When a string of tropical storms ripped through Puerto Rico, Mexico, the Caribbean and the U.S. Virgin Islands in late August and early September, many Bloomington residents with ties to those regions had the same reaction: shock.
After scrambling to track down family members and friends living in the area, shock turned quickly to mobilization. Now, several Indiana University faculty and staff members have turned that mobilization into the fundraising initiative de Pueblo a Pueblo, or in English, From People to People.
"There was a real sense of urgency from people here at IU to not sit passively and to actually do something," said Carmen Medina, associate professor in the School of Education and one of the founders of From People to People.
This sense of urgency brought Melanie Castillo-Cullather, IU Asian Culture Center director and founder of the Narra Foundation, to Arlene Diaz, co-founder of From People to People and an IU history professor. Castillo-Cullather suggested her organization, a nonprofit that provides humanitarian aid to victims of disasters, form a partnership with From People to People. Around the same time, director of IU Latin American Music Center Javiar Leon expressed his eagerness to help.
After meeting at La Casa Latino Cultural Center, the group decided From People to People would host a benefit concert at the Buskirk-Chumley Theater on Nov. 6 as its kick-off fundraising event. The event and the initiative have since garnered the support of the City of Bloomington, Latino Community Center, the Center for Sustainable Living and countless other departments across campus.
The concert, which is free to the public, will feature a collection of Latin American and Caribbean music, including a performance by Jacobs faculty member and renowned cellist Emilio Colon, Mariachi Perla del Medio Oeste, Soneros La Caliza and more. Attendees will also hear from Bloomington community members who have recently visited affected areas. From People to People will be accepting donations at the door and throughout the performances.
Funds raised at the event and through future events hosted by the initiative will go to grassroots organizations in affected areas that address concrete needs of the people, have a functioning and reliable workforce on the ground, and focus on the holistic and sustainable rebuilding of these communities. They are also looking to provide help to regions that need it the most.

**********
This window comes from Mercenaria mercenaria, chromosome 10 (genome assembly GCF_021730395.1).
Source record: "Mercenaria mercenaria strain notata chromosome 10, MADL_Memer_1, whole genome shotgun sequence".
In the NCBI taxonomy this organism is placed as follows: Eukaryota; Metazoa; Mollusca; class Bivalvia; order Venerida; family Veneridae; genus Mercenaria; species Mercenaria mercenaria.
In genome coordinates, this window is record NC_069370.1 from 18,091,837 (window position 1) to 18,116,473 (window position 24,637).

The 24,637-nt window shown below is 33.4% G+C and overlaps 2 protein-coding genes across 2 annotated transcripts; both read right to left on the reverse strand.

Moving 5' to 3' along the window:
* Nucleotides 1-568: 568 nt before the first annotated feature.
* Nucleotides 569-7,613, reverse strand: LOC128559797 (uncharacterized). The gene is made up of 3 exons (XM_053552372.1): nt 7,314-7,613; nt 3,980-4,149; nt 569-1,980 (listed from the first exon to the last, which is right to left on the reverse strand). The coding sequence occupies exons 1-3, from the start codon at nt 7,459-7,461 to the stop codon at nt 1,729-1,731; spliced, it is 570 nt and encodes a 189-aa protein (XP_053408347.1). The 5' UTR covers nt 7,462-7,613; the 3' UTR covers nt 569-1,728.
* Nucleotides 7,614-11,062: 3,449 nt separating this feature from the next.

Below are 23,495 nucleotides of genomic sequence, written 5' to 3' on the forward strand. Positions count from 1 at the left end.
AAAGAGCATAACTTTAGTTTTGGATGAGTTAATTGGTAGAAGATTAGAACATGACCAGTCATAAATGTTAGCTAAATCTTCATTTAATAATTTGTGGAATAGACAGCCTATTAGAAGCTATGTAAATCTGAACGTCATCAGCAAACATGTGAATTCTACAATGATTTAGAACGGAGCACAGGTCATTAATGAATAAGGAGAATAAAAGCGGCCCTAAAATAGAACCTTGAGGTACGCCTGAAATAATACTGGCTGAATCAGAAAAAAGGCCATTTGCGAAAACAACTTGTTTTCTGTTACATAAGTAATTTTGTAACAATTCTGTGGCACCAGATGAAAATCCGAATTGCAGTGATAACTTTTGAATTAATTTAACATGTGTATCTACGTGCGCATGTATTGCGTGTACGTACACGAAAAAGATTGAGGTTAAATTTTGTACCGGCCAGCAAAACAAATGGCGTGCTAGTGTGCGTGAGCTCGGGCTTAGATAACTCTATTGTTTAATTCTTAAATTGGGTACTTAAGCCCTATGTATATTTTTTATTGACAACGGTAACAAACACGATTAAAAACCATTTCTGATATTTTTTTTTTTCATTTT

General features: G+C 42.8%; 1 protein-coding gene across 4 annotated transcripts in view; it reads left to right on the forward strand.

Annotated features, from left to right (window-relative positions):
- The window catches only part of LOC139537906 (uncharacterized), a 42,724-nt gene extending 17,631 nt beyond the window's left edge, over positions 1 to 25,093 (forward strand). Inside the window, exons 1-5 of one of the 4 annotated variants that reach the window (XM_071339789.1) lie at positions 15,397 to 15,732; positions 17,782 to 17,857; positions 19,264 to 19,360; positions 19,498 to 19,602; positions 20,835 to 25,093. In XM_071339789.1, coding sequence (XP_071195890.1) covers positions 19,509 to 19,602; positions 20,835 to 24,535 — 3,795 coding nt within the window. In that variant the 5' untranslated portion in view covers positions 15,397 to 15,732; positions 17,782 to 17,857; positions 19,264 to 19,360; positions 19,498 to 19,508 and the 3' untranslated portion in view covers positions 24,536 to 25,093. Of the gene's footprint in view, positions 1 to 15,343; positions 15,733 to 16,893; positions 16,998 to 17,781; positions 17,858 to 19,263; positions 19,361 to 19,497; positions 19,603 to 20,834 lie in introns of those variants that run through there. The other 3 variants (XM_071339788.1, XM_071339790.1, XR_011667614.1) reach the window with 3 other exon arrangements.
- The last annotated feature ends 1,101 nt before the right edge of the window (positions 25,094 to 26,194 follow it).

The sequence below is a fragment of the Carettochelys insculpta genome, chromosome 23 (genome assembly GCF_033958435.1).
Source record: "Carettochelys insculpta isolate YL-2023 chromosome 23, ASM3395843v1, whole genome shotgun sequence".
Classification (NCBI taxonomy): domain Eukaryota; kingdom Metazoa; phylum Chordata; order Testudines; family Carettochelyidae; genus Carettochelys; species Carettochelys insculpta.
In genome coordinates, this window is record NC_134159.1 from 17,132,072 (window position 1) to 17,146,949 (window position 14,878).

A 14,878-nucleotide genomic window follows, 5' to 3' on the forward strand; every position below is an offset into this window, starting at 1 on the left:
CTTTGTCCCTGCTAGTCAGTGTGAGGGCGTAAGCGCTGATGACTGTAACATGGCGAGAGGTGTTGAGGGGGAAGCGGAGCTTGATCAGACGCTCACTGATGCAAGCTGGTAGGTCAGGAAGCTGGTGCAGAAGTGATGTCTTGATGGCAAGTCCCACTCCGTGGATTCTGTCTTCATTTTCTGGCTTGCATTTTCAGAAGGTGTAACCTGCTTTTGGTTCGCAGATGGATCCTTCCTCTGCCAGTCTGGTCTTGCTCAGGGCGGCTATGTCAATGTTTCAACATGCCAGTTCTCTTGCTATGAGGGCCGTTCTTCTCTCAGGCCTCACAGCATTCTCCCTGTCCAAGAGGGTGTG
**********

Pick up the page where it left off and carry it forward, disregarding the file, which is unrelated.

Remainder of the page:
"Our priority is to reach communities that have been neglected and that have not received help from any international organizations so far," Diaz said. "Unfortunately these types of communities have not been hard to find."
Bloomington is a special place. People are very compassionate, and they really come together in challenging times.Arlene Diaz
The group also hopes to raise awareness and create a sustainable and continued movement in the Bloomington community to help these communities, even when the devastation has left the headlines.
"The last three months have been so focused on devastation in communities that otherwise mostly remain invisible here in the United States," Medina said. "In some ways it's very sad that visibility only happens in a moment of crisis and not in a more historical way, and we know that soon people are going to start forgetting about Puerto Rico."
The initiative has several fundraising events planned to keep the momentum rolling, including a multidisciplinary panel hosted by the IU Center for Latin American and Caribbean Studies, a Cuban dance party at Serendipity and a celebration of Latin American food. The group also plans to raise funds through programs like dine and donate.
Those interested in helping the organization can make direct donations online, volunteer at upcoming events, plan their own fundraisers or suggest fundraising ideas for the organization to host. The initiative is open to hearing community members' creative fundraising ideas, as long as members of one small town in Indiana will be able to help other small towns in need.
"Bloomington is a special place," Diaz said. "People are very compassionate, and they really come together in challenging times."
The benefit concert starts at 7 p.m. Monday, Nov. 6, at the Buskirk-Chumley Theater. Doors will open at 6:30 p.m.